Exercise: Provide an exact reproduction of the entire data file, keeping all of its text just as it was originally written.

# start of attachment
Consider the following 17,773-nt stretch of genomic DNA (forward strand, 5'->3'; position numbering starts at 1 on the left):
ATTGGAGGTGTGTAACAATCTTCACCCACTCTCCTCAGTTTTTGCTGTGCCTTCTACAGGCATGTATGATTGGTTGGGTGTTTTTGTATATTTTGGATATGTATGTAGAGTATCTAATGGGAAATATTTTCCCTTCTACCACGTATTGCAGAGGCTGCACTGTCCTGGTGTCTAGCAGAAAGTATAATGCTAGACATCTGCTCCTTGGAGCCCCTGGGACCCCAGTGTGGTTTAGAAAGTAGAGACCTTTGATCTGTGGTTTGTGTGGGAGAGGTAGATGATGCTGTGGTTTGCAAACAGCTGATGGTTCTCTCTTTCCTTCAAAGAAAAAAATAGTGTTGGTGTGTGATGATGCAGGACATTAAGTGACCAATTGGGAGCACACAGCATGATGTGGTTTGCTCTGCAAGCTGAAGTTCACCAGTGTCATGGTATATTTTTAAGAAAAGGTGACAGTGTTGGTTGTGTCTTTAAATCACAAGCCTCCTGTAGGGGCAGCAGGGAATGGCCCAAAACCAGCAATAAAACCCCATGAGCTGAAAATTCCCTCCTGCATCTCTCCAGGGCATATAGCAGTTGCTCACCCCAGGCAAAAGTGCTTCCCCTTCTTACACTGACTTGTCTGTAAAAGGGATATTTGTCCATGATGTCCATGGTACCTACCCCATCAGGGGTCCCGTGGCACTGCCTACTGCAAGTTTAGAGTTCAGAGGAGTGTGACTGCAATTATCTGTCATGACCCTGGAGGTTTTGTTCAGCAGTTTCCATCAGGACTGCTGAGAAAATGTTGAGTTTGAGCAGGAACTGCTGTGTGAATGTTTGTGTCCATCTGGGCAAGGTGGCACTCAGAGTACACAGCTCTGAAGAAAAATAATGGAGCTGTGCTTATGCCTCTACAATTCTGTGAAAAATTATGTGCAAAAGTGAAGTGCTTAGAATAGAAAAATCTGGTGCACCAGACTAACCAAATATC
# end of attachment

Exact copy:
Consider the following 17,773-nt stretch of genomic DNA (forward strand, 5'->3'; position numbering starts at 1 on the left):
ATTGGAGGTGTGTAACAATCTTCACCCACTCTCCTCAGTTTTTGCTGTGCCTTCTACAGGCATGTATGATTGGTTGGGTGTTTTTGTATATTTTGGATATGTATGTAGAGTATCTAATGGGAAATATTTTCCCTTCTACCACGTATTGCAGAGGCTGCACTGTCCTGGTGTCTAGCAGAAAGTATAATGCTAGACATCTGCTCCTTGGAGCCCCTGGGACCCCAGTGTGGTTTAGAAAGTAGAGACCTTTGATCTGTGGTTTGTGTGGGAGAGGTAGATGATGCTGTGGTTTGCAAACAGCTGATGGTTCTCTCTTTCCTTCAAAGAAAAAAATAGTGTTGGTGTGTGATGATGCAGGACATTAAGTGACCAATTGGGAGCACACAGCATGATGTGGTTTGCTCTGCAAGCTGAAGTTCACCAGTGTCATGGTATATTTTTAAGAAAAGGTGACAGTGTTGGTTGTGTCTTTAAATCACAAGCCTCCTGTAGGGGCAGCAGGGAATGGCCCAAAACCAGCAATAAAACCCCATGAGCTGAAAATTCCCTCCTGCATCTCTCCAGGGCATATAGCAGTTGCTCACCCCAGGCAAAAGTGCTTCCCCTTCTTACACTGACTTGTCTGTAAAAGGGATATTTGTCCATGATGTCCATGGTACCTACCCCATCAGGGGTCCCGTGGCACTGCCTACTGCAAGTTTAGAGTTCAGAGGAGTGTGACTGCAATTATCTGTCATGACCCTGGAGGTTTTGTTCAGCAGTTTCCATCAGGACTGCTGAGAAAATGTTGAGTTTGAGCAGGAACTGCTGTGTGAATGTTTGTGTCCATCTGGGCAAGGTGGCACTCAGAGTACACAGCTCTGAAGAAAAATAATGGAGCTGTGCTTATGCCTCTACAATTCTGTGAAAAATTATGTGCAAAAGTGAAGTGCTTAGAATAGAAAAATCTGGTGCACCAGACTAACCAAATATC